Jimmy occasionally called me in for tracks on various albums. He invited me to Australia for shows during the America’s Cup race, where talks with Jimmy and Mike Utley sparked the idea for a more R&B-inspired album, leading to Hot Water, my first co-production with them. Jimmy later asked me to produce his next record, Fruitcakes, recorded at Compass Point Studios in Nassau, Bahamas.

I vividly recall Jimmy’s one rule before recording – “if it’s not fun, I’m not doing it.” Those sessions were the most enjoyable record-making experiences I’ve had. We continued our creative journey in Key West with Barometer Soup, Banana Wind, and finally Beach House on the Moon, a collaborative effort with past producers Norbert Putnam, Tony Brown and Mac McNally.

The time spent with Jimmy – working on music, surfing, playing golf, cooking and sharing stories – remains the most memorable period of my life. He profoundly changed my life by giving me the opportunity to ve a producer, and I miss him immensely.

Just 1 Question with John McBride

Just 1 Question with John McBride

John McBride
Nashville, TN
Owner, Blackbird Studios

Question:

Can a person ever have too many microphones?

Answer:

One cannot have too many microphones! They are the bridge between the performance of music and our ears. They change with time – so the sound of individual microphones changes over time into its own unique character. Consider each microphone a color – you need EVERY color on the palette with which to paint your picture. Microphones are the key to life – MICROPHONES ARE LIFE! (Thank you Ted Lasso’s Dani Rojas) A lot of microphones appreciate over time so it could possibly even be a good investment (unless, like me, you do not want to ever sell a microphone!). When you place the right microphone in front of the right source it is INCREDIBLE! Microphones contain magic – see for yourself! 

Don Randi close-up.

Just 1 Question with Don Randi

Don Randi
Los Angeles, CA
Musician

Question:

Is it too late to learn a musical instrument?

Answer:

It’s never too late for music. It’s never too late to sit down and try and play an instrument. You can get enjoyment out of it from whatever it is. And you can’t believe it – when you hear sounds coming out of it, even as bad as it is, once it starts to get halfway decent – you are there. And age has no limit. It’s redundant to say retirement and musicians. We never retire. We can’t. It’s not in our lifestyle.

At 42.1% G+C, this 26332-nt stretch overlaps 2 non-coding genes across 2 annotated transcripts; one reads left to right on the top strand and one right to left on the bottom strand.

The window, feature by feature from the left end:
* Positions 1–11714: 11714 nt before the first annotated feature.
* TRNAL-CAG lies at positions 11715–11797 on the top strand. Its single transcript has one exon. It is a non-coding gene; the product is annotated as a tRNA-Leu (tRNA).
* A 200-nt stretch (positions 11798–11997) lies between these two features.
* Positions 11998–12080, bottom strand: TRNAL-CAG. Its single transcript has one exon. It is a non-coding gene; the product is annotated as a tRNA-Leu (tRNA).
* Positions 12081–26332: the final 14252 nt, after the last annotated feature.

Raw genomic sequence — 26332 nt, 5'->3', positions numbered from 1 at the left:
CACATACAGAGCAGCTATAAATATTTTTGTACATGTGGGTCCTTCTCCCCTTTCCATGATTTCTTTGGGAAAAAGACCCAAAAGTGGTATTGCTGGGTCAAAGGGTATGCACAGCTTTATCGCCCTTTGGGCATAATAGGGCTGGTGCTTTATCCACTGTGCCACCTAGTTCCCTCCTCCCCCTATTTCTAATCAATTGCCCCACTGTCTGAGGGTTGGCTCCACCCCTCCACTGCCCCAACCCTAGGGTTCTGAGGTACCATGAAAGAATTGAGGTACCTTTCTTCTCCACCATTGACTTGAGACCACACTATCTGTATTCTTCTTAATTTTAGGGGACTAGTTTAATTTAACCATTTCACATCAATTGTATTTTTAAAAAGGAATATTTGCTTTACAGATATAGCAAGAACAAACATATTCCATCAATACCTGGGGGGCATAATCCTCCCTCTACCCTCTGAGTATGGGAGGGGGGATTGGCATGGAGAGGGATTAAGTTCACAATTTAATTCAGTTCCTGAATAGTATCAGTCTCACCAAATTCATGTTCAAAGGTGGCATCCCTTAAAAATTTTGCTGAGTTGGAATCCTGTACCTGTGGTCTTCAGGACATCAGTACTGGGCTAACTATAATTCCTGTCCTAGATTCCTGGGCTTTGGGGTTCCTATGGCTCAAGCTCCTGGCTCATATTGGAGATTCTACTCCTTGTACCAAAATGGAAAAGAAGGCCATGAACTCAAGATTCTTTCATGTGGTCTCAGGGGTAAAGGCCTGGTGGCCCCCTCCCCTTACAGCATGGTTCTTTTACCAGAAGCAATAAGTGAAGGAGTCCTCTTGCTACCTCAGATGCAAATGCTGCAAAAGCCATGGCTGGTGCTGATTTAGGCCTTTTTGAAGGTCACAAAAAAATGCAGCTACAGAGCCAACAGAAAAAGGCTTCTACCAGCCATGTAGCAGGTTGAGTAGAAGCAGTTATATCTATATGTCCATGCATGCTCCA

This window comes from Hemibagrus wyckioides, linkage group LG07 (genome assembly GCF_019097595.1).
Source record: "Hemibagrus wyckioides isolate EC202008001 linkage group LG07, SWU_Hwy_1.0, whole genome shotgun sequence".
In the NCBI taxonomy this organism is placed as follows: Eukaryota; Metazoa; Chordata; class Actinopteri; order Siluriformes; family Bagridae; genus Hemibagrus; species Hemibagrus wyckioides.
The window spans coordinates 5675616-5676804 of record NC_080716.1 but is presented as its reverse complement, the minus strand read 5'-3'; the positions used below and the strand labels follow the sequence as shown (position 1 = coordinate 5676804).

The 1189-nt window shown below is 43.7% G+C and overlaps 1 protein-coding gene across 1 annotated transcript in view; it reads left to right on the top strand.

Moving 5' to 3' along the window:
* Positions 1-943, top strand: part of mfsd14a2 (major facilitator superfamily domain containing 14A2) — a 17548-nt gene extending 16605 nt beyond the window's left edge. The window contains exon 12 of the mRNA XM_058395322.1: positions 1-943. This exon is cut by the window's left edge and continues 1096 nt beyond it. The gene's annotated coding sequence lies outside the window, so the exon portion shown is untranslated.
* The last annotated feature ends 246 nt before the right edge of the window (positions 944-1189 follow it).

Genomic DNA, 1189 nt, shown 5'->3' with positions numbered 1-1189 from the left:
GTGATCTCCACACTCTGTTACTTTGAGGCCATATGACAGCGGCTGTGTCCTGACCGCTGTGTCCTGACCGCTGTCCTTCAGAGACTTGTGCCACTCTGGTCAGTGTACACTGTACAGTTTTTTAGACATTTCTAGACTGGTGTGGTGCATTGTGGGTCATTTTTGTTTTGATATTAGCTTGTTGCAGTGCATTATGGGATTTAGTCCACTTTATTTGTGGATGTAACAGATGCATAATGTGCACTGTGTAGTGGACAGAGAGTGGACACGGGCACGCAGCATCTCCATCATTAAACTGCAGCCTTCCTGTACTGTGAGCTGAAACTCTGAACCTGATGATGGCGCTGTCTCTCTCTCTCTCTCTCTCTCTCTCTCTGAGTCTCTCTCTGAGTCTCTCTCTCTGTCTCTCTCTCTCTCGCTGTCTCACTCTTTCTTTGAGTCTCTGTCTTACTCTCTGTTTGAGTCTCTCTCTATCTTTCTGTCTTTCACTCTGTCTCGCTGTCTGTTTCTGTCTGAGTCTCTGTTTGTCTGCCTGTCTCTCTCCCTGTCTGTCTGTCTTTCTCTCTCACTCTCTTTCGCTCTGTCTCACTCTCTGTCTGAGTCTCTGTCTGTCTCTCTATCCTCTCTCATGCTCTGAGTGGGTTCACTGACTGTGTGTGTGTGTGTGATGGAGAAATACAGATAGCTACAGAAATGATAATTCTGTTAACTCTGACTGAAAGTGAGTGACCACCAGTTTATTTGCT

Jimmy Ace on stage with guitars.

Just 1 Question with Jimmy (Ace) Acevedo

Jimmy (Ace) Acevedo
Austin, TX
Sound Mixer

Question:

What goes through your mind just before the doors open at a show?

Answer:

I guess it depends on what end of the snake I’m at. FOH is a bit easier – I run back through my inputs and make sure they look right – making sure I’ve saved everything and made proper files.

On the other of the snake, there is a lot to do. Along with the process of going through and checking inputs, changing batteries, tightening stands, and tidying up… but honestly, at either end I think, ‘I wonder what’s for dinner?’

Just 1 Question with Laurel Stearns

Laurel Stearns
Los Angeles, CA
Manager – Primary Wave
Artists – Red Fang, U.S. Girls, Kaitlyn Aurelia Smith, The Album Leaf, Moaning

Question:

What do you look for before becoming involved with and signing an artist?

Answer:

The first things I think about when thinking about working with an artist/band is identity and a sound that is wholly their own. After watching a video or leaving a live show that image and song should never leave my memory. That is a true driving force to be inspired to get to work! Everyone I work with does that for me.

Just 1 Question with Tony Patler

Tony Patler
Yucca Valley, CA
Keyboardist for Dave Mason band

Question:

You are playing with an artist whose songs are very well known by the audience. Does that put pressure on you in any way?

Answer:

During the Traffic Jam tour, I covered Steve Winwood’s vocal parts on certain songs. There was never pressure from Dave but there is pressure from me to nail those iconic sounds. In 2017 we toured with Steve Cropper on the Rock & Soul Revue tour and I had to sing certain Sam & Dave parts. Try doing that while playing keyboards with your hands and bass with your feet!

Just 1 Question with Robert Scovill

Robert Scovill
Scottsdale, AZ
Sound Mixer

Question:

You take exercise seriously when you are on the road and have produced YouTube videos about that
aspect of touring. So, how many steps are there between FOH and the cheap seats?

Answer:

Not many if you’re bad at your job …
An intense workout of some sort is like my breakfast each morning while on tour. But, it’s all about getting set mentally for the day – the physical positives are just an added bonus. For me, a challenging workout helps train me emotionally to contend with the stresses of work, show, travel, family and just life in general. Stadiums are great environments for that kind of workout.